Preparing For Marriage

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This Is Marriage

When “experts” talk about being ready for marriage or when two people who have been dating for a while talk about being “ready” for marriage there are some typical talking points: finishing college, paying off car/student/business loans, getting a better job/promotions, buying a home, etc.

Then there is real life. Daja’s husband went back to school when they had five children!  Her family has moved once to Mongolia, back to California, and then across the country to Maine!  Kristina completely changed professions after she got married.  Her husband switched companies.  They have moved from one coast to another and back again.  This is life.  No one is ever “ready” for these changes.  No one is ever prepared for suddenly feeling the call of God to go on an overseas mission field or to adopt a baby or sell their home or take a massive leap of faith and change jobs.  But it happens ALL THE TIME!  Instead of focusing so much on those rather external things, we feel like there is a better way to Prepare for Marriage. There are more eternal things to consider.  Marriages can survive a lot of rockiness and changes and surprises, provided you get the first things first and have a true foundation.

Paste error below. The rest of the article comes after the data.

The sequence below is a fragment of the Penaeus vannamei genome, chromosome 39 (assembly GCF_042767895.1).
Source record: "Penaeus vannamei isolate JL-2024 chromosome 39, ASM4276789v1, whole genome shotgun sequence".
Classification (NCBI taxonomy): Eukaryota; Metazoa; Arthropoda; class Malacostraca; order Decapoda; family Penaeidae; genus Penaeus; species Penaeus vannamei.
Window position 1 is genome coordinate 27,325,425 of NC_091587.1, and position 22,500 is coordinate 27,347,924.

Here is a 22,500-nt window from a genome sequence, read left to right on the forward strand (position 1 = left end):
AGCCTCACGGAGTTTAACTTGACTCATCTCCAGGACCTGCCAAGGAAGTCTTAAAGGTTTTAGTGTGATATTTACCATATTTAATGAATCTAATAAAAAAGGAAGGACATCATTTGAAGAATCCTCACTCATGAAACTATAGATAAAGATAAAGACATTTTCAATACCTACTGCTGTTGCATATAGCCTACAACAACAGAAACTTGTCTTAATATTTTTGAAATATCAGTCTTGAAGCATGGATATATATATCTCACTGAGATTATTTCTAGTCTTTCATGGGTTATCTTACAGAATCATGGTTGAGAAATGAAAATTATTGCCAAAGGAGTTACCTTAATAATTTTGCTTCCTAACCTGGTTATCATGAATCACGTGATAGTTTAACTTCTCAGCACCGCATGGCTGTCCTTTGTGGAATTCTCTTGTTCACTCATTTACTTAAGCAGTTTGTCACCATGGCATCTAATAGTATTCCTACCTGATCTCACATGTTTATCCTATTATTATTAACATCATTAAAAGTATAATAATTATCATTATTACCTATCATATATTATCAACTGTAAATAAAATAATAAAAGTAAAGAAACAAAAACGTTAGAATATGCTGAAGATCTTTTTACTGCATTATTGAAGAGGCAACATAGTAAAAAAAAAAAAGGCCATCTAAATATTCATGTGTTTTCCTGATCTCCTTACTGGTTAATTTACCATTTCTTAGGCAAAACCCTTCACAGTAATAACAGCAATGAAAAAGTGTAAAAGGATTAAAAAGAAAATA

Spiritual Factors:

Do you and your potential spouse share the same basic faith?  Of course, it may be unrealistic to agree on every single point of every single factor of religious life.  But at the core, do you agree on the foundational things? Will you be able to raise your children in one accord?